Take the 2-minute tour ×
Physics Stack Exchange is a question and answer site for active researchers, academics and students of physics. It's 100% free, no registration required.

Space looks like time depending on the motion of the observer so I was going to ask if space expansion was the same as the unfolding of time, but this was asked on physics.stackexchange before and the answer was that in GR time does not flow - there is no more a flow of time than there is a flow of space.

So instead I'll ask: is space expansion the same as time dilation ?

share|improve this question
add comment

1 Answer

up vote 3 down vote accepted

Not at all, because the time-dilation is a local thing, it happens in small regions that don't care about the global expansion of the universe, and it has to do with the speed with which you traverse a closed loop in space, just like the length of a spiral along one turn is different if the spiral is stretched or smooshed. If you have a muon going in a circle fast in a magnetic field, the time-dilation is only a function of the speed, as can be seen by how fast the muon decays. It has no relation to the expansion of the universe, which is only visible on galactic distance scales.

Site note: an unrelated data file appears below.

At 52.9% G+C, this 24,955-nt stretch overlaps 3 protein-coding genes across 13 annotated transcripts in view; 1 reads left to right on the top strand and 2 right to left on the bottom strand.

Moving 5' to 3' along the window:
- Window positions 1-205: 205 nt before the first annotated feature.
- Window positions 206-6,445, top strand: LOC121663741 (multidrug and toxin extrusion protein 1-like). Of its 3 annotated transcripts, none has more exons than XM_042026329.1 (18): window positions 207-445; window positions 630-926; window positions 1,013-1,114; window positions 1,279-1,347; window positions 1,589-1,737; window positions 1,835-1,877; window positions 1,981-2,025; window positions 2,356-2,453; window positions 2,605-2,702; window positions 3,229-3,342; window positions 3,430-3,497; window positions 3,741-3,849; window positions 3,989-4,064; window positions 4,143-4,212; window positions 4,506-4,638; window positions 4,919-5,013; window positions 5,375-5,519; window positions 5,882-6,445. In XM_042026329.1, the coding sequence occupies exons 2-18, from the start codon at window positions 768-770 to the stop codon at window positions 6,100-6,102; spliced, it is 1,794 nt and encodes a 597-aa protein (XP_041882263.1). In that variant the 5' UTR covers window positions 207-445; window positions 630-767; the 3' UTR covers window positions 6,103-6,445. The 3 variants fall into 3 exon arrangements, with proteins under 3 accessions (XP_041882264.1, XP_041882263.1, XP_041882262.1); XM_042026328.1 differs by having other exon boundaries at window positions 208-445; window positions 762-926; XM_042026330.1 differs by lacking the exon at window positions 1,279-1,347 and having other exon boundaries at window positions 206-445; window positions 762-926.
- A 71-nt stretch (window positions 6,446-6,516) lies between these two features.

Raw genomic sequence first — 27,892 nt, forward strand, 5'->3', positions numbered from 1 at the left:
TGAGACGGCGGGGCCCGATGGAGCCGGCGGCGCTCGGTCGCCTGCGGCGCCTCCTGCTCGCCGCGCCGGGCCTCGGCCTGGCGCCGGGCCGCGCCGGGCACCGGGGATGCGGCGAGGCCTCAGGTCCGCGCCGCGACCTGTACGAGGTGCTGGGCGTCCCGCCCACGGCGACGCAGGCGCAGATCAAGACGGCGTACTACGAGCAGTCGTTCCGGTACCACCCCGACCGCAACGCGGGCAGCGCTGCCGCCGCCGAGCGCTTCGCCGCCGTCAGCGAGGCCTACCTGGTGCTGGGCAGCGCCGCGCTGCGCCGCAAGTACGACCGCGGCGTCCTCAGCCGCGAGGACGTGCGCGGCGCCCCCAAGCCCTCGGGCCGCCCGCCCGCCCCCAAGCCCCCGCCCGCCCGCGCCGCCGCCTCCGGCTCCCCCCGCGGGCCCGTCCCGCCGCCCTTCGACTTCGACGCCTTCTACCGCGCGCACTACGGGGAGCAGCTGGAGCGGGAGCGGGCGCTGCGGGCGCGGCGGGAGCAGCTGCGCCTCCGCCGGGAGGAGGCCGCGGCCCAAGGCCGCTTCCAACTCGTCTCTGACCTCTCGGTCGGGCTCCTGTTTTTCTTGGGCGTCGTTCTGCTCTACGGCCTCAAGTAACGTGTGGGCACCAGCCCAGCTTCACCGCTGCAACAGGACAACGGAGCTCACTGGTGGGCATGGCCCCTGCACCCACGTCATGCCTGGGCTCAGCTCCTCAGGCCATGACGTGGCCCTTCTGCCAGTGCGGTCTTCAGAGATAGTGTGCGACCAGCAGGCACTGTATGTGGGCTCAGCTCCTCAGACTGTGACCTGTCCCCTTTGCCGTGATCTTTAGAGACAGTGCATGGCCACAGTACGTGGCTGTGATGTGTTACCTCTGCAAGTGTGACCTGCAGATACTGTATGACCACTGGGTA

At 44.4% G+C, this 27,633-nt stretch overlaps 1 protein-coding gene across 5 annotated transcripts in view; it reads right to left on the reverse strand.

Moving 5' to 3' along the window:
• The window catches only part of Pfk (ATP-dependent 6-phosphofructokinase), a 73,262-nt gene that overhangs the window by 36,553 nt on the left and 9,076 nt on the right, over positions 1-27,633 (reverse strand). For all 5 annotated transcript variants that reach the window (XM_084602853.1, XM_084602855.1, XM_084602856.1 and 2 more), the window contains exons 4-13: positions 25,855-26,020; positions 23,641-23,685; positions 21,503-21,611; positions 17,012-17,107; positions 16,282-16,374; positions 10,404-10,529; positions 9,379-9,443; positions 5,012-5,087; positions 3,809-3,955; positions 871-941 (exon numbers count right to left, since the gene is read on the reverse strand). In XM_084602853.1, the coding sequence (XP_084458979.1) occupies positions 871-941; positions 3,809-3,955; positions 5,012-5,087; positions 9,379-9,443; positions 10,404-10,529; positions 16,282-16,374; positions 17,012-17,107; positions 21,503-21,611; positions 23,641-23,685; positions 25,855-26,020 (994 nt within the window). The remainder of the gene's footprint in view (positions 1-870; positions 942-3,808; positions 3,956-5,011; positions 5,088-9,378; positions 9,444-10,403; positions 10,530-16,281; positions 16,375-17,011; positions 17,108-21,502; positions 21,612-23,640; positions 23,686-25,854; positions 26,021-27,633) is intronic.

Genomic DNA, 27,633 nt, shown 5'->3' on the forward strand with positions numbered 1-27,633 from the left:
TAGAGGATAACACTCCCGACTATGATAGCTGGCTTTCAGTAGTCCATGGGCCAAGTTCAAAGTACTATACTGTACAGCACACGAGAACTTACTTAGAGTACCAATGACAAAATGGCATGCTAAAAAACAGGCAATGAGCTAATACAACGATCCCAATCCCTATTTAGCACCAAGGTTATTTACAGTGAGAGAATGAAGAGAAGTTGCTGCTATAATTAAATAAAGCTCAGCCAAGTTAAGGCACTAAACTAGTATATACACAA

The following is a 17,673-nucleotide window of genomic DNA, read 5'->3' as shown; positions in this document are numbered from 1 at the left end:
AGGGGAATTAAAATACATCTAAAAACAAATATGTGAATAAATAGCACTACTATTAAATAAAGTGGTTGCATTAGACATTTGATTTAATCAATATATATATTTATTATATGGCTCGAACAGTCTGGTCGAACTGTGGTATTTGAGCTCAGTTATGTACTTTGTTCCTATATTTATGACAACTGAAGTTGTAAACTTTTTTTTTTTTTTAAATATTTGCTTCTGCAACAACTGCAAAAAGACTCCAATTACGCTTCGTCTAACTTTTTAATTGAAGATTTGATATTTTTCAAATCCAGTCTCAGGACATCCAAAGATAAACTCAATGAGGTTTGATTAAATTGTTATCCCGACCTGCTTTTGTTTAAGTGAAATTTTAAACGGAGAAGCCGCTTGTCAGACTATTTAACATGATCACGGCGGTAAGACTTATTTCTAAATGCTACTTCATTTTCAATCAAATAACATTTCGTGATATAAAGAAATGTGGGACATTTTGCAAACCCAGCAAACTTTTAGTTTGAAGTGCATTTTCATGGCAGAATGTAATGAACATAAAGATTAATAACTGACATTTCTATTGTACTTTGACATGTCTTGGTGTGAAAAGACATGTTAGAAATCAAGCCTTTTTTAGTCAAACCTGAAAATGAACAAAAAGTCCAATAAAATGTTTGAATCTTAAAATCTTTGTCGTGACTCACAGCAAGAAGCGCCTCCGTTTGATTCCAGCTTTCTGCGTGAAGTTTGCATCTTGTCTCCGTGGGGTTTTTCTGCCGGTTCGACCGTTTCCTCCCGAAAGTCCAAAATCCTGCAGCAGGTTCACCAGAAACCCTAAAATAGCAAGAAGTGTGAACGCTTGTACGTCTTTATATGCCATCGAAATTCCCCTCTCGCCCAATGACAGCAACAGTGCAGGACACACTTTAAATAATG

The effect of time-dilation is very simple, it's geometry, except with a different sign in the pythagorian theorem between time and space. You can learn about it here: What are the mechanics by which Time Dilation and Length Contraction occur?

share|improve this answer
    
What about trying to attribute the cosmological red-shift, commonly attributed to the expansion of space, to gravitational red-shift? That is, the universe isn't expanding, the apparent shifted light is a consequence of the shape of space, just like the red-shift of light leaving the Sun. –  kηives Sep 17 '12 at 20:27
    
@kηives: That's part of the redshift in a certain point of view. Where the redshift is large, that's low gravitational potential, so gravity pulls you to where time ticks slower, so you would be pulled out in such a picture, the galaxies wouldn't stand still. You can't have galaxies standing still in redshift. The self-consistent solution motion plus redshift which makes that motion, is what we see, in the picture within a single causal volume. –  Ron Maimon Sep 17 '12 at 21:56
add comment

Your Answer

 
discard

By posting your answer, you agree to the privacy policy and terms of service.

Not the answer you're looking for? Browse other questions tagged or ask your own question.